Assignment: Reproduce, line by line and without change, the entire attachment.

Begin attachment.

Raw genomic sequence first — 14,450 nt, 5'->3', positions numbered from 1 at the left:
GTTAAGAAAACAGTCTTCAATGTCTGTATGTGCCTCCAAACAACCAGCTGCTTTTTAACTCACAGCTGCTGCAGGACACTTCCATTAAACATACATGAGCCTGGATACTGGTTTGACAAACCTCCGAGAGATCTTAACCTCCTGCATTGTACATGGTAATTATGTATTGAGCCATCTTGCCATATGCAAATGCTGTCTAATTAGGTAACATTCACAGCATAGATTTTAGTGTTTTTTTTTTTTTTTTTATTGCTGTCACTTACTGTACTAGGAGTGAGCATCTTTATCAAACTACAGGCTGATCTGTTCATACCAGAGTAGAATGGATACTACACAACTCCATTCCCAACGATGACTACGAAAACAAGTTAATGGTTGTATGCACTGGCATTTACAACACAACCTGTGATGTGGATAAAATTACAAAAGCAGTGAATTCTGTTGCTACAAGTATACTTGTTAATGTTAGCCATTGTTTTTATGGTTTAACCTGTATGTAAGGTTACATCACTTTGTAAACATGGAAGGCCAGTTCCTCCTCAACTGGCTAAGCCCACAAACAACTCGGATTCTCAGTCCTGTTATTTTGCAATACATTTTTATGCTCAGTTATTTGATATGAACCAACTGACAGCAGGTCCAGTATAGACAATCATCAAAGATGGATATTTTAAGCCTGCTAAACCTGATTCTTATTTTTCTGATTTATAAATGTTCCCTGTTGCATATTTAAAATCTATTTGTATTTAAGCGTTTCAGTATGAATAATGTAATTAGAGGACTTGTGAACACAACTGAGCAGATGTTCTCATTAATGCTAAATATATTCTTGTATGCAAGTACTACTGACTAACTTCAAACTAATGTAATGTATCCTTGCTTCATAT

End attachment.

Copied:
Raw genomic sequence first — 14,450 nt, 5'->3', positions numbered from 1 at the left:
GTTAAGAAAACAGTCTTCAATGTCTGTATGTGCCTCCAAACAACCAGCTGCTTTTTAACTCACAGCTGCTGCAGGACACTTCCATTAAACATACATGAGCCTGGATACTGGTTTGACAAACCTCCGAGAGATCTTAACCTCCTGCATTGTACATGGTAATTATGTATTGAGCCATCTTGCCATATGCAAATGCTGTCTAATTAGGTAACATTCACAGCATAGATTTTAGTGTTTTTTTTTTTTTTTTTATTGCTGTCACTTACTGTACTAGGAGTGAGCATCTTTATCAAACTACAGGCTGATCTGTTCATACCAGAGTAGAATGGATACTACACAACTCCATTCCCAACGATGACTACGAAAACAAGTTAATGGTTGTATGCACTGGCATTTACAACACAACCTGTGATGTGGATAAAATTACAAAAGCAGTGAATTCTGTTGCTACAAGTATACTTGTTAATGTTAGCCATTGTTTTTATGGTTTAACCTGTATGTAAGGTTACATCACTTTGTAAACATGGAAGGCCAGTTCCTCCTCAACTGGCTAAGCCCACAAACAACTCGGATTCTCAGTCCTGTTATTTTGCAATACATTTTTATGCTCAGTTATTTGATATGAACCAACTGACAGCAGGTCCAGTATAGACAATCATCAAAGATGGATATTTTAAGCCTGCTAAACCTGATTCTTATTTTTCTGATTTATAAATGTTCCCTGTTGCATATTTAAAATCTATTTGTATTTAAGCGTTTCAGTATGAATAATGTAATTAGAGGACTTGTGAACACAACTGAGCAGATGTTCTCATTAATGCTAAATATATTCTTGTATGCAAGTACTACTGACTAACTTCAAACTAATGTAATGTATCCTTGCTTCATAT